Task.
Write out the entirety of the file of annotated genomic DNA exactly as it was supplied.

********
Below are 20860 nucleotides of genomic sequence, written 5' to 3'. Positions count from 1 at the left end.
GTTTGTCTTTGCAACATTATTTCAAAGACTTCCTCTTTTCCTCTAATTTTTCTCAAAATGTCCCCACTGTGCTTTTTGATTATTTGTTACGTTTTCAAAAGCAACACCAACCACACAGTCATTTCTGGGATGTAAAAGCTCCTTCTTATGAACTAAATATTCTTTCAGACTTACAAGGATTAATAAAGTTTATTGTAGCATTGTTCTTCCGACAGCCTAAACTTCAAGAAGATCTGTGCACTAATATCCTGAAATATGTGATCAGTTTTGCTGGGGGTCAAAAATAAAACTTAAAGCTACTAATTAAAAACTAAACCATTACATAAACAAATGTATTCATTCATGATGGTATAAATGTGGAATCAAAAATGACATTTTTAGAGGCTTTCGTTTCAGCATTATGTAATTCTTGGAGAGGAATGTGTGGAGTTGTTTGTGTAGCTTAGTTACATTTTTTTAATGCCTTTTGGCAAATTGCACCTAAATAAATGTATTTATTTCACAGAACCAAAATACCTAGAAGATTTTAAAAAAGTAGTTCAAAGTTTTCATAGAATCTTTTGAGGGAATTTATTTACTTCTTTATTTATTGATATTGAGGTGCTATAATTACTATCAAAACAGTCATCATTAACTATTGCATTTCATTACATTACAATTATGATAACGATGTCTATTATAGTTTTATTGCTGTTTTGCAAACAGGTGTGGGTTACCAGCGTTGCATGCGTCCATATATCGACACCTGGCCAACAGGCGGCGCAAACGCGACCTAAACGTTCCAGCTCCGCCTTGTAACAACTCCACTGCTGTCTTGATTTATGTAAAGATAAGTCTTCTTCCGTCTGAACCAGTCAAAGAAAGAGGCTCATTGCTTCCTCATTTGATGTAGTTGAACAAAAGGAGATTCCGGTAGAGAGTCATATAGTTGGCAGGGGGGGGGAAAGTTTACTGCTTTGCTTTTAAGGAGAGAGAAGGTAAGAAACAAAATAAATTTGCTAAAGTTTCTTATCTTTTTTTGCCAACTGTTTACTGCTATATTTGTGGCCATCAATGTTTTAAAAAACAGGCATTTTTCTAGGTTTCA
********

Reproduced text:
Below are 20860 nucleotides of genomic sequence, written 5' to 3'. Positions count from 1 at the left end.
GTTTGTCTTTGCAACATTATTTCAAAGACTTCCTCTTTTCCTCTAATTTTTCTCAAAATGTCCCCACTGTGCTTTTTGATTATTTGTTACGTTTTCAAAAGCAACACCAACCACACAGTCATTTCTGGGATGTAAAAGCTCCTTCTTATGAACTAAATATTCTTTCAGACTTACAAGGATTAATAAAGTTTATTGTAGCATTGTTCTTCCGACAGCCTAAACTTCAAGAAGATCTGTGCACTAATATCCTGAAATATGTGATCAGTTTTGCTGGGGGTCAAAAATAAAACTTAAAGCTACTAATTAAAAACTAAACCATTACATAAACAAATGTATTCATTCATGATGGTATAAATGTGGAATCAAAAATGACATTTTTAGAGGCTTTCGTTTCAGCATTATGTAATTCTTGGAGAGGAATGTGTGGAGTTGTTTGTGTAGCTTAGTTACATTTTTTTAATGCCTTTTGGCAAATTGCACCTAAATAAATGTATTTATTTCACAGAACCAAAATACCTAGAAGATTTTAAAAAAGTAGTTCAAAGTTTTCATAGAATCTTTTGAGGGAATTTATTTACTTCTTTATTTATTGATATTGAGGTGCTATAATTACTATCAAAACAGTCATCATTAACTATTGCATTTCATTACATTACAATTATGATAACGATGTCTATTATAGTTTTATTGCTGTTTTGCAAACAGGTGTGGGTTACCAGCGTTGCATGCGTCCATATATCGACACCTGGCCAACAGGCGGCGCAAACGCGACCTAAACGTTCCAGCTCCGCCTTGTAACAACTCCACTGCTGTCTTGATTTATGTAAAGATAAGTCTTCTTCCGTCTGAACCAGTCAAAGAAAGAGGCTCATTGCTTCCTCATTTGATGTAGTTGAACAAAAGGAGATTCCGGTAGAGAGTCATATAGTTGGCAGGGGGGGGGAAAGTTTACTGCTTTGCTTTTAAGGAGAGAGAAGGTAAGAAACAAAATAAATTTGCTAAAGTTTCTTATCTTTTTTTGCCAACTGTTTACTGCTATATTTGTGGCCATCAATGTTTTAAAAAACAGGCATTTTTCTAGGTTTCA